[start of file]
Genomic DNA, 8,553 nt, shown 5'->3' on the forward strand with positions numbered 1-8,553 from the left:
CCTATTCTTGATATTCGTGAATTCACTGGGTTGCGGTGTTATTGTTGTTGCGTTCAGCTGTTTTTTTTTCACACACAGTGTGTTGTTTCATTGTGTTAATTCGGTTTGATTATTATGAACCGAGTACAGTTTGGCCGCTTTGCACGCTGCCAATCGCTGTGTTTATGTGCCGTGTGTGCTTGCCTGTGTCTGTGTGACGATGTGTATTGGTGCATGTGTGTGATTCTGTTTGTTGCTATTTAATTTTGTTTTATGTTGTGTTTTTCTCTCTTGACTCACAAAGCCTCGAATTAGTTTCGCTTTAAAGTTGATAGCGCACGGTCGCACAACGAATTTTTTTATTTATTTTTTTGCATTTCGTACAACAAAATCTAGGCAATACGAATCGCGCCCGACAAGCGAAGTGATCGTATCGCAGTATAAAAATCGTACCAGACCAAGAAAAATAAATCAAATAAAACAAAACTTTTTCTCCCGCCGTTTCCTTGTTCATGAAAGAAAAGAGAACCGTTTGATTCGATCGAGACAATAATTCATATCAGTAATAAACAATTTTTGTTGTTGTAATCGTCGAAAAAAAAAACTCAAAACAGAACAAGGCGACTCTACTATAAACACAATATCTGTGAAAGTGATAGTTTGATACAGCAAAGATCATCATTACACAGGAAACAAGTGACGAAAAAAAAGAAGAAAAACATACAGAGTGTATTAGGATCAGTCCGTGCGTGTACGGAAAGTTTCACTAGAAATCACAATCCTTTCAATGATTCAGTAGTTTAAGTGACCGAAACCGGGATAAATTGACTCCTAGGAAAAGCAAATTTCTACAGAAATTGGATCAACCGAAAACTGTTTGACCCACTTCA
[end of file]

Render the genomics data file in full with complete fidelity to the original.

Genomic DNA, 8,553 nt, shown 5'->3' on the forward strand with positions numbered 1-8,553 from the left:
CCTATTCTTGATATTCGTGAATTCACTGGGTTGCGGTGTTATTGTTGTTGCGTTCAGCTGTTTTTTTTTCACACACAGTGTGTTGTTTCATTGTGTTAATTCGGTTTGATTATTATGAACCGAGTACAGTTTGGCCGCTTTGCACGCTGCCAATCGCTGTGTTTATGTGCCGTGTGTGCTTGCCTGTGTCTGTGTGACGATGTGTATTGGTGCATGTGTGTGATTCTGTTTGTTGCTATTTAATTTTGTTTTATGTTGTGTTTTTCTCTCTTGACTCACAAAGCCTCGAATTAGTTTCGCTTTAAAGTTGATAGCGCACGGTCGCACAACGAATTTTTTTATTTATTTTTTTGCATTTCGTACAACAAAATCTAGGCAATACGAATCGCGCCCGACAAGCGAAGTGATCGTATCGCAGTATAAAAATCGTACCAGACCAAGAAAAATAAATCAAATAAAACAAAACTTTTTCTCCCGCCGTTTCCTTGTTCATGAAAGAAAAGAGAACCGTTTGATTCGATCGAGACAATAATTCATATCAGTAATAAACAATTTTTGTTGTTGTAATCGTCGAAAAAAAAAACTCAAAACAGAACAAGGCGACTCTACTATAAACACAATATCTGTGAAAGTGATAGTTTGATACAGCAAAGATCATCATTACACAGGAAACAAGTGACGAAAAAAAAGAAGAAAAACATACAGAGTGTATTAGGATCAGTCCGTGCGTGTACGGAAAGTTTCACTAGAAATCACAATCCTTTCAATGATTCAGTAGTTTAAGTGACCGAAACCGGGATAAATTGACTCCTAGGAAAAGCAAATTTCTACAGAAATTGGATCAACCGAAAACTGTTTGACCCACTTCA